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Prompted by the find, a brilliant young American anthropologist leads her team to the Himalayas. There she encounters a living link with humanity's origins: a tribe of man-like, ape-like beings, who,...
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Prompted by the find, a brilliant young American anthropologist leads her team to the Himalayas. There she encounters a living link with humanity's origins: a tribe of man-like, ape-like beings, who, despite their placid nature, have inspired the legends of the Abominable Snowman.
Almost as soon as they are discovered, man's gentle cousins are in mortal danger of exploitation and perhaps extinction. U.S. Security forces take a predatory interest in the valley which has sheltered the creatures for thousands of years. Who will triumph in this riveting tale of international politics, deadly technology, heart-stopping adventure and simple humanity?
Nonpareil mountaineer Jack Furness returns from an illegal and abortive climb of the forbidden mountain of Machhapuchhare without his friend Didier Lauren, killed in an avalanche, but with a consolation prize: a hominid skull like no other. In fact, as his lover, Berkeley biologist Stella Swift, gradually realizes, it seems to belong to a hitherto undiscovered species—and, according to the most advanced carbon-dating techniques, it's either been miraculously preserved in a glacier, or it's no fossil, but the skull of a creature only recently dead. Their imaginations fired by earlier climbers' tales of the fabled yeti, Jack and Swift work feverishly to put together funding for a return expedition, though they can't tell anyone their destination. Their application to the National Geographic Society is turned down, but then reversed by a last-minute financial intervention, supposedly by a new sponsor but actually by Uncle Sam. The CIA, which has its own strategic interest in the region, needs to insert an agent into Nepal without disturbing the fragile current truce between India and Pakistan—and without telling Jack and Swift. Not even the CIA knows until too late that their agent, code-named CASTORP, is a loose cannon willing to sacrifice anybody for the sake of a secret mission. So as Jack and Swift, together with their crew of scientists and Sherpas, head upcountry to the treacherous Machhapuchhare and the yeti's footprints, CASTORP prepares to execute his mission, and anyone who gets in its way.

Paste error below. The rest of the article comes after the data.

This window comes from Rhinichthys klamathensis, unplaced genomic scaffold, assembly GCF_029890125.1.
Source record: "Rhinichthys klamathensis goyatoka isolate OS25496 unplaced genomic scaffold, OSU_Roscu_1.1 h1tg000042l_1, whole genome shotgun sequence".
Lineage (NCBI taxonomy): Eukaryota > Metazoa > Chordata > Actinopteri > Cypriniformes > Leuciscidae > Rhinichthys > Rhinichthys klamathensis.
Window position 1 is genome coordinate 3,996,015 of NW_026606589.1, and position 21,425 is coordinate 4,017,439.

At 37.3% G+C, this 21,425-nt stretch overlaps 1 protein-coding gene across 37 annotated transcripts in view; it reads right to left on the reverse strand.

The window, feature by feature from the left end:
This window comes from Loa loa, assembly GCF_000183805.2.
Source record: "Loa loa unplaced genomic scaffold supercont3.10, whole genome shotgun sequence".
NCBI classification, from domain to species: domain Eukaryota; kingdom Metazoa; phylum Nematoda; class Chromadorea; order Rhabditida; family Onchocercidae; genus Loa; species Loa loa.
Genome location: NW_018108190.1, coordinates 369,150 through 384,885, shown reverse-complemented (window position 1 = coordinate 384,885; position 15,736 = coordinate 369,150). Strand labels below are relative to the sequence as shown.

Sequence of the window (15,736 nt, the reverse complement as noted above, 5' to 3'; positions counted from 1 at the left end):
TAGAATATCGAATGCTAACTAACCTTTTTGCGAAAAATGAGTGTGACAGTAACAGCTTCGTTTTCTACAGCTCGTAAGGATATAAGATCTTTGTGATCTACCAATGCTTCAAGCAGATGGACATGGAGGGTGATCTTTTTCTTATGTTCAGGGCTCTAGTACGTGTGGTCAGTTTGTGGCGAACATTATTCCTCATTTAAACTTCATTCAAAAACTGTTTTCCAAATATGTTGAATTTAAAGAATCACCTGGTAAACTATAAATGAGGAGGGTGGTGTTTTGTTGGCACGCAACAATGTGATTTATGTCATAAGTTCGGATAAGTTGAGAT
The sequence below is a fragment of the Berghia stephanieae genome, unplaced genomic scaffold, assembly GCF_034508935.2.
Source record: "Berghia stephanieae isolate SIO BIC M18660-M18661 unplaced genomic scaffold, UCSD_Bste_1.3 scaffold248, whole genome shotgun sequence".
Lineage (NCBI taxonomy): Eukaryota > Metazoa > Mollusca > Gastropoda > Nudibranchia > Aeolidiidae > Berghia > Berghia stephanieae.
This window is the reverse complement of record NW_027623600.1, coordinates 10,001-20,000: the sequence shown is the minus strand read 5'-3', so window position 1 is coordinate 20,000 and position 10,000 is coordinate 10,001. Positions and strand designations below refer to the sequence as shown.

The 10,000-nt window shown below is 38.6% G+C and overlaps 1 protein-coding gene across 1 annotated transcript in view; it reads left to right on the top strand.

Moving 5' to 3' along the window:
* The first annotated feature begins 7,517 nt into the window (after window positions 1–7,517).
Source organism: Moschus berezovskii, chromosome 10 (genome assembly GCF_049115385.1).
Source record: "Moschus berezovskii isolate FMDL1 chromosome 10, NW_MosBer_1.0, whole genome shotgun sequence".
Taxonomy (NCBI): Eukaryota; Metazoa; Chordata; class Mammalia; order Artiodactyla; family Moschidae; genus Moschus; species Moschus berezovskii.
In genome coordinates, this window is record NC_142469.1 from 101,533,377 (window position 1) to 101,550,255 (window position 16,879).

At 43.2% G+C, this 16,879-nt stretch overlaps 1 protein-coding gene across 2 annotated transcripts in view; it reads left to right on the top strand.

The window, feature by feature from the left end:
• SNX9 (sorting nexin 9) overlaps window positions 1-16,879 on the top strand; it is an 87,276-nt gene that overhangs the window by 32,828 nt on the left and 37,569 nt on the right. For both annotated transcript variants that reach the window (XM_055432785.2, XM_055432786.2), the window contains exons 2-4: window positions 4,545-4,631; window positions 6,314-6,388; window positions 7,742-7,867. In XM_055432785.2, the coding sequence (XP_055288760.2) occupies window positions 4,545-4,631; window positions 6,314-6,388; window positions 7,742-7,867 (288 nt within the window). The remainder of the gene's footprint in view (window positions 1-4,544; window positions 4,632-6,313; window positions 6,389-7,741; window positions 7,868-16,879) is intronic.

Kerr, whose last thriller (The Grid, 1995) recalled Michael Crichton at his slickest, far outstrips his model in this mix of Himalaya derring-do with a breathtakingly well-informed command of mountain-climbing hardware, primate biology, and philosophical speculations on the riddles of evolution.
Great things are done when men and mountains meet. -- William Blake
The ice ridge, its delicate formations cut deep into the face of Machhapuchhare like dozens of giant bridal veils from a celestial wedding ceremony, soared above his throbbing head in the dazzling, late afternoon sunshine. Beneath his cramponed feet, his toes barely gripping the vertical ice wall, stretched the yawning gap that was the Annapurna South Glacier. Some eight miles behind his back, which ached from the weight of a heavy rucksack, the distinctive peak of Annapurna rose from the ground like a huge octopus. Not that he was looking. Cutting hand- and footholds with an ice axe at twenty thousand feet meant there was no time to relax on the rope and enjoy the view. Scenery counted for nothing when there was a summit to be reached. Especially when it was a summit that was officially forbidden.
Western climbers called it Fish Tail Peak, which underlined how the sinuous twisting mountain might elude a man's grasp. At the suggestion of some sentimental Brit gone native, who had himself failed to reach the summit in 1957, the Nepalese government had declared that Machhapuchhare, three times as big as the Matterhorn, should forever remain pure and inviolate. As a result, it was now impossible to get a permit to climb one of the most beautiful and challenging of all the peaks surrounding the Annapurna Sanctuary.
Most climbers might have let it go there, for fear of the consequences. Jail sentences and fines could be imposed. Future expedition permits could be denied. Sherpas could be withheld. But Jack had come to regard this mountain, Machhapuchhare, as an affront, a mockery of his publicly declared intention to conquer all the major Himalayan peaks. And as soon as he and his partner had successfully completed their officially sanctioned ascent of Annapurna's southwest face, they decided to climb without a permit. A lightning assault that had seemed like a good idea until the bad weather hit.